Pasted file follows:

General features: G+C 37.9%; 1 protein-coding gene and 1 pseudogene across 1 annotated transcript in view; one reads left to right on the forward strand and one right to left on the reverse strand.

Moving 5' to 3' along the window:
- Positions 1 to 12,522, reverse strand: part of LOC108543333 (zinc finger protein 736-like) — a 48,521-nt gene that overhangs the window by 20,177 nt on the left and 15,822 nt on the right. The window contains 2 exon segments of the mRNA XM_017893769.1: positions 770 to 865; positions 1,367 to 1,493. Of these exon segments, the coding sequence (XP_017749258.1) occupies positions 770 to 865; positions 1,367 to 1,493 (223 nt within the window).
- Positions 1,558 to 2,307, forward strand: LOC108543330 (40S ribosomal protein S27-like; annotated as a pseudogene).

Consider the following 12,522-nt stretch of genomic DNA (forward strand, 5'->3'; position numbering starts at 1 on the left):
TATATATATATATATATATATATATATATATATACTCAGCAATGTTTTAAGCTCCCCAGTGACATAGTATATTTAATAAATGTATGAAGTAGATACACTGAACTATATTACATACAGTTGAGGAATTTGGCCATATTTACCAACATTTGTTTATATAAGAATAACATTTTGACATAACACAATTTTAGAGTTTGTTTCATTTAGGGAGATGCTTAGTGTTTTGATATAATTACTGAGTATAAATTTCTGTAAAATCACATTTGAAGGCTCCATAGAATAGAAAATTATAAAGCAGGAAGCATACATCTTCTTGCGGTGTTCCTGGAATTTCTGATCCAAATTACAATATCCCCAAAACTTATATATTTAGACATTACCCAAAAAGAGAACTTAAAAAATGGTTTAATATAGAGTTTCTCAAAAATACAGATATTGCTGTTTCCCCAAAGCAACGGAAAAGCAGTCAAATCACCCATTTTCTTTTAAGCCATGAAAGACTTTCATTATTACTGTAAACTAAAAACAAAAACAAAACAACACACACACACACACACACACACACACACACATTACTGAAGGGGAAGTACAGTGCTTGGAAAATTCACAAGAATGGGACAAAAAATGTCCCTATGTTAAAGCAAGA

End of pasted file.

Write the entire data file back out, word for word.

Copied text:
General features: G+C 37.9%; 1 protein-coding gene and 1 pseudogene across 1 annotated transcript in view; one reads left to right on the forward strand and one right to left on the reverse strand.

Moving 5' to 3' along the window:
- Positions 1 to 12,522, reverse strand: part of LOC108543333 (zinc finger protein 736-like) — a 48,521-nt gene that overhangs the window by 20,177 nt on the left and 15,822 nt on the right. The window contains 2 exon segments of the mRNA XM_017893769.1: positions 770 to 865; positions 1,367 to 1,493. Of these exon segments, the coding sequence (XP_017749258.1) occupies positions 770 to 865; positions 1,367 to 1,493 (223 nt within the window).
- Positions 1,558 to 2,307, forward strand: LOC108543330 (40S ribosomal protein S27-like; annotated as a pseudogene).

Consider the following 12,522-nt stretch of genomic DNA (forward strand, 5'->3'; position numbering starts at 1 on the left):
TATATATATATATATATATATATATATATATATACTCAGCAATGTTTTAAGCTCCCCAGTGACATAGTATATTTAATAAATGTATGAAGTAGATACACTGAACTATATTACATACAGTTGAGGAATTTGGCCATATTTACCAACATTTGTTTATATAAGAATAACATTTTGACATAACACAATTTTAGAGTTTGTTTCATTTAGGGAGATGCTTAGTGTTTTGATATAATTACTGAGTATAAATTTCTGTAAAATCACATTTGAAGGCTCCATAGAATAGAAAATTATAAAGCAGGAAGCATACATCTTCTTGCGGTGTTCCTGGAATTTCTGATCCAAATTACAATATCCCCAAAACTTATATATTTAGACATTACCCAAAAAGAGAACTTAAAAAATGGTTTAATATAGAGTTTCTCAAAAATACAGATATTGCTGTTTCCCCAAAGCAACGGAAAAGCAGTCAAATCACCCATTTTCTTTTAAGCCATGAAAGACTTTCATTATTACTGTAAACTAAAAACAAAAACAAAACAACACACACACACACACACACACACACACACACATTACTGAAGGGGAAGTACAGTGCTTGGAAAATTCACAAGAATGGGACAAAAAATGTCCCTATGTTAAAGCAAGA